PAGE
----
The vaccine is undergoing phase two and three clinical trials with around 10,000 adult volunteers taking part in the late-stage U.K. trial. In a statement Saturday, AstraZeneca said it “recognises that the vaccine may not work but is committed to progressing the clinical programme with speed and scaling up manufacturing at risk.” –Holly Ellyatt
Greece reopens to some foreign visitors in bid to kick-start tourism
People walk in the empty alleys in the town of Oia in the island of Santorini on June 14, 2020 as the country prepares for the return of tourists to Greece from around 30 countries by air, sea and land.
Aris Messinis | AFP | Getty Images
7:16 a.m. ET — In an effort to restart the country’s crucial tourism sector, Greece has reopened its main airports to more international flights, Reuters reported.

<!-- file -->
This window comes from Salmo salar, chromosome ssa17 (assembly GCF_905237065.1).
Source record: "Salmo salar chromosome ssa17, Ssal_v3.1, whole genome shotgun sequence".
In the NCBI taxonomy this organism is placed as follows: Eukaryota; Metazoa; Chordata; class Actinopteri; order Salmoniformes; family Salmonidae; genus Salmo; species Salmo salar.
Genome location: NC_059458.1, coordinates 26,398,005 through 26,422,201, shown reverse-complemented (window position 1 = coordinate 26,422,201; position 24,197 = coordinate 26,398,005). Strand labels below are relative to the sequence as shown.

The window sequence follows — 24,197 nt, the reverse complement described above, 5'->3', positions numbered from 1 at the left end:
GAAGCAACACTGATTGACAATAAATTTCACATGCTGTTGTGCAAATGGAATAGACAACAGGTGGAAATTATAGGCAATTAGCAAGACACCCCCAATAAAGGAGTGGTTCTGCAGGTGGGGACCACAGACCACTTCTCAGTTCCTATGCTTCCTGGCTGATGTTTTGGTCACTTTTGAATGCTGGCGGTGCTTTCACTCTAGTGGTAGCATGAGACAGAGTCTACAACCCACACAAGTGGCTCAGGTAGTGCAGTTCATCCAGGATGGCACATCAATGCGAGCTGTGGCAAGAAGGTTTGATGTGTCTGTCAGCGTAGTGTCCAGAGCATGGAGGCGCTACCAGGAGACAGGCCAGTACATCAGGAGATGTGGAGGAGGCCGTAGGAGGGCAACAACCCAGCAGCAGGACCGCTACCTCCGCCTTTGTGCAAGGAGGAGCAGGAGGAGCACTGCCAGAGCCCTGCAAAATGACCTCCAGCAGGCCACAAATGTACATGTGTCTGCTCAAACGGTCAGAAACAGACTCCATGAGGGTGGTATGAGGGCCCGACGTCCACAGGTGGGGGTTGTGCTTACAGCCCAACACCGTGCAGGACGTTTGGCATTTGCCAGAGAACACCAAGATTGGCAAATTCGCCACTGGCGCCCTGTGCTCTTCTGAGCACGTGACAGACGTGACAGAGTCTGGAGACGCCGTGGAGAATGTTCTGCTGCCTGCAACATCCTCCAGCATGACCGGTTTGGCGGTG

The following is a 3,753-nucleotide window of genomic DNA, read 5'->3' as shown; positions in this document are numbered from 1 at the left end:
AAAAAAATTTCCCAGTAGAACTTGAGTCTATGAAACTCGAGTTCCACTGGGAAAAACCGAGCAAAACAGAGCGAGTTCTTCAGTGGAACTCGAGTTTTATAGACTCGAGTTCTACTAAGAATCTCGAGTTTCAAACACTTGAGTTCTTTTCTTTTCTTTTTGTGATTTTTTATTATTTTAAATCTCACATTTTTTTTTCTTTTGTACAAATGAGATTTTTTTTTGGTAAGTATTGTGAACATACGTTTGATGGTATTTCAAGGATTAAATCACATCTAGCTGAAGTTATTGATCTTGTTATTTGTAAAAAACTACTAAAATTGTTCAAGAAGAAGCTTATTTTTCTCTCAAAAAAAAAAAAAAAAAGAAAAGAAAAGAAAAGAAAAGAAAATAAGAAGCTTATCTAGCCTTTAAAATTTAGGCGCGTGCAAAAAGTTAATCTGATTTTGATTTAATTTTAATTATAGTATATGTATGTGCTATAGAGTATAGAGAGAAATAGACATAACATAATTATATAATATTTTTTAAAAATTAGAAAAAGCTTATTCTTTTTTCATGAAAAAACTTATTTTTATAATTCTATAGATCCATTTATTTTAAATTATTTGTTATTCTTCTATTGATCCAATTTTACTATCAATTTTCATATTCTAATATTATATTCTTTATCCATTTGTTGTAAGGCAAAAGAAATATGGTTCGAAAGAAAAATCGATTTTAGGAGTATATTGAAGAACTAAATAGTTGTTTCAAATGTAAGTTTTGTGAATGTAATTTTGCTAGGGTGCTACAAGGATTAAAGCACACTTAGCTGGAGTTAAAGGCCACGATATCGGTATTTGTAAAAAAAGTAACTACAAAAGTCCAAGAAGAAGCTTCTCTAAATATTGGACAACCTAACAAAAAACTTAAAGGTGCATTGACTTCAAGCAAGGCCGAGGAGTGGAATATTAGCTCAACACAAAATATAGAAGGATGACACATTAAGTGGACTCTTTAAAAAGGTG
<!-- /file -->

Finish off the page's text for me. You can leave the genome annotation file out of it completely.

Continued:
Visitors from airports deemed high-risk by the European Union’s aviation safety agency will be tested for the coronavirus and quarantined for up to 14 days if they test positive, according to Reuters. Passengers from Britain and Turkey face greater restrictions, and passengers from other airports will be randomly tested.
Country-wide restrictions on movement imposed in March helped Greece contain the spread of Covid-19 infections to just above 3,000 cases, according to data compiled by Johns Hopkins University.
“You can come to Greece, you will have a fantastic experience, you can sit on a veranda with this wonderful view, have your nice Assyrtiko wine, enjoy the beach,” Prime Minister Kyriakos Mitsotakis said Saturday from the Mediterranean island of Santorini, Reuters reported. “But we don’t want you crowded in a beach bar… There are a few things that we won’t allow this summer.”
Tourism employs about 700,000 people and accounts for some 20% of Greece’s economic output, according to Reuters. —Will Feuer
Read CNBC’s previous coronavirus live coverage here: U.S. second wave could stress medical system; India cases spike despite lockdown